There are a number of recent comments (here, here, and here) about the failures of AI in drug discovery. While the underlying facts are true, and ‘AI-generated’ drugs have so far not lived up to their hype and expectations in the clinic, the conclusions are not quite right. The articles show that there is a fundamental misunderstanding of how AI (I will call it ‘machine learning’ going forward) is used in the pipeline today and why certain claims on both sides (AI drug discovery companies as well as critics) won’t ever be testable or realised — and hence can’t stand closer scrutiny.
Machine learning is not a panacea for drug discovery. And will likely never be (at least not in the next 50–100 years). The reason is that the drug discovery process is way too complicated and human biology is way too complex and diverse. This means that we will unlikely be able to collect sufficient amounts of data to computationally design and predict the outcomes of clinical trials, ignoring the fact that the technology of today might not even be able to capture all relevant biological parameters. This is in stark contrast to some claims that have been made over the past few years. It is fair to say that a number of these claims, albeit unfounded, have led to unrealistic expectations. But does that mean that machine learning does not have any impact?
Currently machine learning is mainly used to bring new drug candidates to the preclinical stage. This means that machine learning helps either with the identification of novel targets, finds better hits, or optimises the hits to turn them into early leads, then late leads and possibly even into a development candidate. This means that it helps us find molecules that satisfy a molecular target profile or perhaps a complex target product profile (if we get lucky and the preclinical tests are all positive, for example through PK/PD or early toxicity predictions). If we optimise for molecular product profiles or target product profiles not fundamentally different to historic ones, then the resulting molecules will unlikely be fundamentally different to historic ones. The question then is why would compounds be more successful?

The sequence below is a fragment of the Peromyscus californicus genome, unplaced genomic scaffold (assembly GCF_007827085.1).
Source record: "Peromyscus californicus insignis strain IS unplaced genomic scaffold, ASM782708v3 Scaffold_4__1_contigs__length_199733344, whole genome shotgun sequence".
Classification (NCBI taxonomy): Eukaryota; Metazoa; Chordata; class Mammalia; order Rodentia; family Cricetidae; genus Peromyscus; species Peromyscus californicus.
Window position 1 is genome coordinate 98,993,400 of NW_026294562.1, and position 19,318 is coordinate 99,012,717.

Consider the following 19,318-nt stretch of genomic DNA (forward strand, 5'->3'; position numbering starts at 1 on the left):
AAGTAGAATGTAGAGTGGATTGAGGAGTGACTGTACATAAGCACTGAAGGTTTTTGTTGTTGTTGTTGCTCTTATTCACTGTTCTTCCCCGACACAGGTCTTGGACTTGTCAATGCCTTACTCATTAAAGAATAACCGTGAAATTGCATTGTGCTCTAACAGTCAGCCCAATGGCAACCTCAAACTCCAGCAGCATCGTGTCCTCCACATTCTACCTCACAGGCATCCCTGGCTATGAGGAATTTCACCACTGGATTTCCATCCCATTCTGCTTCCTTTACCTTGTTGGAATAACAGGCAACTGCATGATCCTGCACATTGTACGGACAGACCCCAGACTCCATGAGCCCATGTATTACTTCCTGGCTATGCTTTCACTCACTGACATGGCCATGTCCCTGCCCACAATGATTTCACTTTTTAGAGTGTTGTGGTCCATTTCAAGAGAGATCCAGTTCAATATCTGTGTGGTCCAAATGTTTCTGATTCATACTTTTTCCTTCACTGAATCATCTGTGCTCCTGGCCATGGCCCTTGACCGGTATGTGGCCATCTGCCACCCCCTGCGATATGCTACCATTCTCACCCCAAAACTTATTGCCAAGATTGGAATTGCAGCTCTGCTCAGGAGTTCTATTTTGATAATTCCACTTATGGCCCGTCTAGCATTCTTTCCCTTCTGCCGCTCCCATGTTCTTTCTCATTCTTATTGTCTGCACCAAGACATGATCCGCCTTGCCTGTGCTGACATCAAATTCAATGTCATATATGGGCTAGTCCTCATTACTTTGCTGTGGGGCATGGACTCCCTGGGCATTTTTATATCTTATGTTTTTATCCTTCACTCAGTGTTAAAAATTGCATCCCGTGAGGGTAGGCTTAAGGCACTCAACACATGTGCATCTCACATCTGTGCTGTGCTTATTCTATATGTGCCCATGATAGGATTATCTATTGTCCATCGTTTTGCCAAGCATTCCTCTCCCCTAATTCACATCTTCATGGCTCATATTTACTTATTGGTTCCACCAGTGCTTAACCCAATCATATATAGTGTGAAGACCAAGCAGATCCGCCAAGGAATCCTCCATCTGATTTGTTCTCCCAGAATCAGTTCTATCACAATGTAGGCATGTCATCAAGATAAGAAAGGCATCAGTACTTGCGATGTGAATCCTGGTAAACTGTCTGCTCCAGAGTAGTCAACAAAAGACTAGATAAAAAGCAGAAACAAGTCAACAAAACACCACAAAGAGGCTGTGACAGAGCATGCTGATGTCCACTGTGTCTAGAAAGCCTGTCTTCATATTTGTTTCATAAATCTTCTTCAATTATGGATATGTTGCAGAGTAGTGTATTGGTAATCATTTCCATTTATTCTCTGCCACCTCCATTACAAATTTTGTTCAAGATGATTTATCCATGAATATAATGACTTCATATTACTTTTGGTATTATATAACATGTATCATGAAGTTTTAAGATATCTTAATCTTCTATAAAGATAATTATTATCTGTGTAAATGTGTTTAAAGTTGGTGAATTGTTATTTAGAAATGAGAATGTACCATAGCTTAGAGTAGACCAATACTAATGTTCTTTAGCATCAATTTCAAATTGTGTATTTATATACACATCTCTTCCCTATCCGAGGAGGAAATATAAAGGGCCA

Knowing what to optimise for is most often the biggest question. Sometimes we know what we’d like but don’t know how to optimise for it, or (more often) we simply do not yet know what to optimise for since we don’t have a good understanding of disease biology!
Some AI-enabled drug discovery companies go after new targets — possibly without the proper (clinical) validation. If targets are not new and have enough evidence to be clinically relevant, then AI can’t help us with that. Even the best compound might not have the desired effect in the clinic.
In most instances, however, the targets are not new. Looking at Exscientia’s pipeline, specifically their 5-HT1a agonist, it’s nothing new at all as already commented on by Derek Lowe. In fact, a quick search on GlobalData reveals 516 molecules at various stages and a structural analysis also revealed that the compound shares its shape with haloperidol, a frequently used first-generation antipsychotic agent, which the FDA approved in 1967. This makes sense from a machine learning perspective, since there is a lot of training data available (see the number of ligands here) and machine learning can hence more likely be used.